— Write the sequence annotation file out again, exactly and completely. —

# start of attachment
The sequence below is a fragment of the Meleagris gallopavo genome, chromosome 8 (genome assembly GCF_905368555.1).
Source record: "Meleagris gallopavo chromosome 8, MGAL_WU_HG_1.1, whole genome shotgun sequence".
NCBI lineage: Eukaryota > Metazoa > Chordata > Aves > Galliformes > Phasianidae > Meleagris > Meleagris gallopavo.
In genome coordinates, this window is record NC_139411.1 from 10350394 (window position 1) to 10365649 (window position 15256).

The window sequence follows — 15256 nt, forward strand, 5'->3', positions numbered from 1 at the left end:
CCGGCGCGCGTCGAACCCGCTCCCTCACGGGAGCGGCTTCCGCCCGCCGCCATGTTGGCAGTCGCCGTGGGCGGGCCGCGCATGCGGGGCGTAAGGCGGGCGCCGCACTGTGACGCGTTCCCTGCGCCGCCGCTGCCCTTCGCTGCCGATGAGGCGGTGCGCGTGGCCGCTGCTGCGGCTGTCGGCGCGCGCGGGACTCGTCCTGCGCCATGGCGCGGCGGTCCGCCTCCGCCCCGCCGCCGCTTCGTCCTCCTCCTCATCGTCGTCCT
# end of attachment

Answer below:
The sequence below is a fragment of the Meleagris gallopavo genome, chromosome 8 (genome assembly GCF_905368555.1).
Source record: "Meleagris gallopavo chromosome 8, MGAL_WU_HG_1.1, whole genome shotgun sequence".
NCBI lineage: Eukaryota > Metazoa > Chordata > Aves > Galliformes > Phasianidae > Meleagris > Meleagris gallopavo.
In genome coordinates, this window is record NC_139411.1 from 10350394 (window position 1) to 10365649 (window position 15256).

The window sequence follows — 15256 nt, forward strand, 5'->3', positions numbered from 1 at the left end:
CCGGCGCGCGTCGAACCCGCTCCCTCACGGGAGCGGCTTCCGCCCGCCGCCATGTTGGCAGTCGCCGTGGGCGGGCCGCGCATGCGGGGCGTAAGGCGGGCGCCGCACTGTGACGCGTTCCCTGCGCCGCCGCTGCCCTTCGCTGCCGATGAGGCGGTGCGCGTGGCCGCTGCTGCGGCTGTCGGCGCGCGCGGGACTCGTCCTGCGCCATGGCGCGGCGGTCCGCCTCCGCCCCGCCGCCGCTTCGTCCTCCTCCTCATCGTCGTCCT